Harvard Business. Utter these words to any friend, and the same images often come to mind: power, class, connections and pride. Harvard, among the most powerful brands in the world, is particularly renowned for its business school. Established over 100 years ago, in 1908, and boasting an endowment of over $2.8 billion, the Harvard Business School screams prestige. It is the destination of choice for the business-oriented, for precocious men and women across the globe looking to make it on Wall Street or virtually any Fortune company of choice.
You might assume, then, that Harvard undergraduates represent the standard of excellence in whatever they do. More specifically, you would think that their student group, “Harvard Undergraduate Women in Business,” is at the forefront of advocacy for creating gender equality in the work place. In reality, they are at the leading edge. The only thing is, they have competition, and the competition is not in Cambridge, Ithaca, Chicago or the Silicon Valley, but north of the border. Indeed, the trend-setters rivalling Harvard are in Canada. They’re in Edmonton, Alberta, balancing the books and business prep on the fourth floor of the School of Business.
It’s May 2012, the winter semester is nearing an end, and summer is quickly approaching. Exhausted from the hustle and bustle of the semester, I go for drinks with a close friend in Hotel Macdonald, sharing stories about the year that was. As we exchange laughs over the latest news in our lives, I’m told that a new student group within the School of Business has formed. In most cases, news of a University of Alberta student group should come as no surprise, nothing more than an afterthought. The U of A already features the most student groups of any Canadian university, and there are dozens of excellent student groups with rich histories. However, as I learn more about this group, I’m a little taken aback.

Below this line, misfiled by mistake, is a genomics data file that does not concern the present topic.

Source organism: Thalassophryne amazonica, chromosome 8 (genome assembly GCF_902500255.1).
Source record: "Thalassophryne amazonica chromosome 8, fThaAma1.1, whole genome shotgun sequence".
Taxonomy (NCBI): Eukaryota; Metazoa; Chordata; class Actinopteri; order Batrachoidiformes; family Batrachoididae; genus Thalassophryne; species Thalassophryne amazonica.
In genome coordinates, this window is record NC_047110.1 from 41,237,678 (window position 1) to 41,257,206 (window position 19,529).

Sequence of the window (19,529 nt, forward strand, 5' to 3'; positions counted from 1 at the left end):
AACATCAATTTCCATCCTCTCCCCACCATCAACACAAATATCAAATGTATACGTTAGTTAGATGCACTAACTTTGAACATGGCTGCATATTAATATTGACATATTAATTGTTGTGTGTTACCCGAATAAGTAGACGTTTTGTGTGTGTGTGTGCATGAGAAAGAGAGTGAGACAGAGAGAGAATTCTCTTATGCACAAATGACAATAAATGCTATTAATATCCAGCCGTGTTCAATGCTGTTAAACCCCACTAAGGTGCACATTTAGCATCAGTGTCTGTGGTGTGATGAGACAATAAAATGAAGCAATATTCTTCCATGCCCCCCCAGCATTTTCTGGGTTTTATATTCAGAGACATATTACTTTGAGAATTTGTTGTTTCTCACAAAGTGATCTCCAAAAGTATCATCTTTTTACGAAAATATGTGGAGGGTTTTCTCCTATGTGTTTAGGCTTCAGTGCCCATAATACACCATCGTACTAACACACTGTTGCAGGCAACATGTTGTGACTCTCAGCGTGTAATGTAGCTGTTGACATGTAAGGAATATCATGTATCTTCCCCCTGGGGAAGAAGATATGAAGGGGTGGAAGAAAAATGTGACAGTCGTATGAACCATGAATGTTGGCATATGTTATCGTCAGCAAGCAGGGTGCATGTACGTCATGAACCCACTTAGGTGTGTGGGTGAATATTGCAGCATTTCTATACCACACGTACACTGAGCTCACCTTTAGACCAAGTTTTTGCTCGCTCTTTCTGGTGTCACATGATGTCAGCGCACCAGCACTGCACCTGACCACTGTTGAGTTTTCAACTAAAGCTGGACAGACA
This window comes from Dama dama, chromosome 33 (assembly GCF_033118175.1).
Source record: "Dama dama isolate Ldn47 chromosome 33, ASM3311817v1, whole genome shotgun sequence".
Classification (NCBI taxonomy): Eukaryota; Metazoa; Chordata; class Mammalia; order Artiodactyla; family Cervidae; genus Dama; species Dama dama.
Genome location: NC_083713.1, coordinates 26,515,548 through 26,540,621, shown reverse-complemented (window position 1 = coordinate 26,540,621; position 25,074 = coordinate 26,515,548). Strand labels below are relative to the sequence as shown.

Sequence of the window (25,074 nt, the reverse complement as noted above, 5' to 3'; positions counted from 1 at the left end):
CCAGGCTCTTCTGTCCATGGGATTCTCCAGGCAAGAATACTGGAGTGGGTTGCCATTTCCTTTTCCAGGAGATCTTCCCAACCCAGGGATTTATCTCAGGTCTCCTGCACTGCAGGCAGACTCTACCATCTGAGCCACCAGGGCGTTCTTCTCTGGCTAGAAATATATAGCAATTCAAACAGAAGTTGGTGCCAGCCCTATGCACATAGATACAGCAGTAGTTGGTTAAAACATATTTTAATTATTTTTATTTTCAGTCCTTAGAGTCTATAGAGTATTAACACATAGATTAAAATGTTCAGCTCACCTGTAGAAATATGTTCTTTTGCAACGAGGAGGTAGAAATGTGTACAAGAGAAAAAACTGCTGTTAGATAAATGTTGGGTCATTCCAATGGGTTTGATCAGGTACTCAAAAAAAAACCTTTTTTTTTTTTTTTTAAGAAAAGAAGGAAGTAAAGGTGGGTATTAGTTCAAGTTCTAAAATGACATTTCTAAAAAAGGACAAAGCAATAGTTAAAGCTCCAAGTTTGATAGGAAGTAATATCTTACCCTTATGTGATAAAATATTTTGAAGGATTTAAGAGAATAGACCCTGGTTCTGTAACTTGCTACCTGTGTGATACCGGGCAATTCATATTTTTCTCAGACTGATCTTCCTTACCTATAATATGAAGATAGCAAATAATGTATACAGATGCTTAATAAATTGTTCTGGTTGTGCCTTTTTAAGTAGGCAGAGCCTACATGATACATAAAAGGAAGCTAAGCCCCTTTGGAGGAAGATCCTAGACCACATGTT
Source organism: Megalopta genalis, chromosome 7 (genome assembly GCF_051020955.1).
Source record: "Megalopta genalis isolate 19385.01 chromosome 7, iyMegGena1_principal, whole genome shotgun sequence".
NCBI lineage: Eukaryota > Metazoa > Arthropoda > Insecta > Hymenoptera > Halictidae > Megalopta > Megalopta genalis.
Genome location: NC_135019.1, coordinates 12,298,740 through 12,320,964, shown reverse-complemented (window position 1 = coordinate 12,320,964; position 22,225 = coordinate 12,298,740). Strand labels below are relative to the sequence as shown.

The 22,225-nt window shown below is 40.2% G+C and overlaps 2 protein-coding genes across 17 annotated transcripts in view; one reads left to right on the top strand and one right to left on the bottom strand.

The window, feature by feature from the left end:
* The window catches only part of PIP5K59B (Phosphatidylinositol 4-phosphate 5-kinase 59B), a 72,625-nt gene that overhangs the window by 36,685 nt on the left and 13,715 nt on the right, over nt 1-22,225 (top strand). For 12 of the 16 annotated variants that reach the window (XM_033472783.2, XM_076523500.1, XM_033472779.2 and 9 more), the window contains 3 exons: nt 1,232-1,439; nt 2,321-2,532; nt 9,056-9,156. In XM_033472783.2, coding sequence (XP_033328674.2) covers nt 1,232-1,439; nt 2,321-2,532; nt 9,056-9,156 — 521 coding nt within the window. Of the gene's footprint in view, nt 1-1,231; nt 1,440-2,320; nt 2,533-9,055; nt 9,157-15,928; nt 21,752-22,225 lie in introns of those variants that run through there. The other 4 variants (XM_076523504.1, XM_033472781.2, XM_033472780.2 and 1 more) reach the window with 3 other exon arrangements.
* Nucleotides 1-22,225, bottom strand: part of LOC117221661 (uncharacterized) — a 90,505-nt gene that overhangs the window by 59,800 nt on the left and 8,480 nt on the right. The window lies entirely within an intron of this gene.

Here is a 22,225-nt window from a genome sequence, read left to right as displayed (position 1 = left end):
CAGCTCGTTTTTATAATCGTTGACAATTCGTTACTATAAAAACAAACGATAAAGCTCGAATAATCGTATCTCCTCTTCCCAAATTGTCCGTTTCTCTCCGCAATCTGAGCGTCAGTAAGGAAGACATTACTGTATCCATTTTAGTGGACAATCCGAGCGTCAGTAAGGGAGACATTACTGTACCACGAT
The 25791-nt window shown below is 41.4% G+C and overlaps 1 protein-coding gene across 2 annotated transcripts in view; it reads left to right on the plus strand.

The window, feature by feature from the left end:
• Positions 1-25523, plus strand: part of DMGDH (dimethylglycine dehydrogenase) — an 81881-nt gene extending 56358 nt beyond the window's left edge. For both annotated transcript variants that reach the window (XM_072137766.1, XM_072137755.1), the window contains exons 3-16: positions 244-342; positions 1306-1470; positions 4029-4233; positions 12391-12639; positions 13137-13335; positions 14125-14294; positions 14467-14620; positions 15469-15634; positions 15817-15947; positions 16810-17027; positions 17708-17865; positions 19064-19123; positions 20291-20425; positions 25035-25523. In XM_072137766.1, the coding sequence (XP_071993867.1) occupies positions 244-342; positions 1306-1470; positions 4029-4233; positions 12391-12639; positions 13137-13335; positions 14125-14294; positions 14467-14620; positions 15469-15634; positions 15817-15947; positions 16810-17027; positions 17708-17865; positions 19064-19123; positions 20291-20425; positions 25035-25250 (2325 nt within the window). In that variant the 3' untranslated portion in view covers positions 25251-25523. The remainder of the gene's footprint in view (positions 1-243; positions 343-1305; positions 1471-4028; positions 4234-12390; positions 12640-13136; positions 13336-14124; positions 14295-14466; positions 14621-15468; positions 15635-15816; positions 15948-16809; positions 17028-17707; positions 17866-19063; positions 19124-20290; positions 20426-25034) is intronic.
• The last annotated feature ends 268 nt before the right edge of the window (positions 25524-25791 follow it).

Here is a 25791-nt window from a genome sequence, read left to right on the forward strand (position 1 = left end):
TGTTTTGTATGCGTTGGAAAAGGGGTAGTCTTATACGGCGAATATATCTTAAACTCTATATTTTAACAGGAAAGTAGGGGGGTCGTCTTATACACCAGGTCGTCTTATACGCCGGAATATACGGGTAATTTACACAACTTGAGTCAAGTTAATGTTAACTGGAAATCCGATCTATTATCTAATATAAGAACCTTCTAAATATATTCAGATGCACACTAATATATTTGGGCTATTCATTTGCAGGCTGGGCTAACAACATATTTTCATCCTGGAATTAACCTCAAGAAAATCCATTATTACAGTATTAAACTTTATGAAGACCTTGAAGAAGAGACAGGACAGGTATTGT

My friend, who is among the most involved students within the School of Business, tells me that there’s a group that goes by the acronym NEW. They are the Network of Empowered Women. Within months of forming an executive, they’re turning heads amongst the school’s faculty and students. As I learn more about several members within NEW, in addition to the organization’s successful fundraising and advocacy efforts, my interest whets and I want to know more. Further, as the topic of women in business gains worldwide attention, through Anne-Marie Slaughter’s piece “Why Women Still Can’t Have It All” in The Atlantic and Tina Brown’s “Women in the World” section in the Daily Beast/Newsweek, NEW rises to prominence at just the right time.
As I rise slowly from one-too-many drinks much too early in the day, I glance at the bill and pause for a second, kicking myself for once again (far) exceeding the typical university student budget. However, I’m more focused on this promising business start-up, leaving the restaurant with more curiosity than regret.
Annie-Marie Slaughter’s six-page essay for The Atlantic Magazine, entitled “Why Women Still Can’t Have It All,” took no more than seven days to become the popular magazine’s highest-read article in history, garnering over 700,000 unique readers and 100,000 recommends on Facebook. Slaughter became a character of intense debate, drawing thousands of supporters due to the authenticity and rawness of her writing. A former Dean of Princeton’s Woodrow Wilson School of Public and International Affairs, prominent lawyer, political scientist and leader in the White House, Slaughter penned the article with an intimate understanding of the trials and tribulations of both raising a family and leading a life of breakneck speed in the public realm: